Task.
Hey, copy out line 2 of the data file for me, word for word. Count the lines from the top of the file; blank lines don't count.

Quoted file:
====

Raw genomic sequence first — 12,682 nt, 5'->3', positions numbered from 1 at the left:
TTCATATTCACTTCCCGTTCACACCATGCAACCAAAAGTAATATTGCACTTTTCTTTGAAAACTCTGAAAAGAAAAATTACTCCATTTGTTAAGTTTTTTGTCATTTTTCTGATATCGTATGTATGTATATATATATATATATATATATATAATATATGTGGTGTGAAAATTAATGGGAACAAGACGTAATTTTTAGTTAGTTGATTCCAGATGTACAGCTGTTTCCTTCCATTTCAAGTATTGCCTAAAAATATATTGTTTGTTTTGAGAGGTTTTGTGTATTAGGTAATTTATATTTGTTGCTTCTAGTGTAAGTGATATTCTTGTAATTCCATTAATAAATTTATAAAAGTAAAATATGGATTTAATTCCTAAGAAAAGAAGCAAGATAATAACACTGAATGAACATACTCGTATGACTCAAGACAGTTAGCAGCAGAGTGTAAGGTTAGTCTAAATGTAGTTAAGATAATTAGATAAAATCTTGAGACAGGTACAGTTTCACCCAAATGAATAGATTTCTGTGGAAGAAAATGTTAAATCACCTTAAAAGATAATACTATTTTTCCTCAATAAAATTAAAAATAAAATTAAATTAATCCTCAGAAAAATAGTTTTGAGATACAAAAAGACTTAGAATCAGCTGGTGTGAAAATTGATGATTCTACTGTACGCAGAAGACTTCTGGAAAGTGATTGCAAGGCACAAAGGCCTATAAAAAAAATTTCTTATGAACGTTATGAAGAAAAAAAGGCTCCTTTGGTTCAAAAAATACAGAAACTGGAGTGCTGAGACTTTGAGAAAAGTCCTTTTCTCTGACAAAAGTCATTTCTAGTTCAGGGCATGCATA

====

TTCATATTCACTTCCCGTTCACACCATGCAACCAAAAGTAATATTGCACTTTTCTTTGAAAACTCTGAAAAGAAAAATTACTCCATTTGTTAAGTTTTTTGTCATTTTTCTGATATCGTATGTATGTATATATATATATATATATATATATAATATATGTGGTGTGAAAATTAATGGGAACAAGACGTAATTTTTAGTTAGTTGATTCCAGATGTACAGCTGTTTCCTTCCATTTCAAGTATTGCCTAAAAATATATTGTTTGTTTTGAGAGGTTTTGTGTATTAGGTAATTTATATTTGTTGCTTCTAGTGTAAGTGATATTCTTGTAATTCCATTAATAAATTTATAAAAGTAAAATATGGATTTAATTCCTAAGAAAAGAAGCAAGATAATAACACTGAATGAACATACTCGTATGACTCAAGACAGTTAGCAGCAGAGTGTAAGGTTAGTCTAAATGTAGTTAAGATAATTAGATAAAATCTTGAGACAGGTACAGTTTCACCCAAATGAATAGATTTCTGTGGAAGAAAATGTTAAATCACCTTAAAAGATAATACTATTTTTCCTCAATAAAATTAAAAATAAAATTAAATTAATCCTCAGAAAAATAGTTTTGAGATACAAAAAGACTTAGAATCAGCTGGTGTGAAAATTGATGATTCTACTGTACGCAGAAGACTTCTGGAAAGTGATTGCAAGGCACAAAGGCCTATAAAAAAAATTTCTTATGAACGTTATGAAGAAAAAAAGGCTCCTTTGGTTCAAAAAATACAGAAACTGGAGTGCTGAGACTTTGAGAAAAGTCCTTTTCTCTGACAAAAGTCATTTCTAGTTCAGGGCATGCATA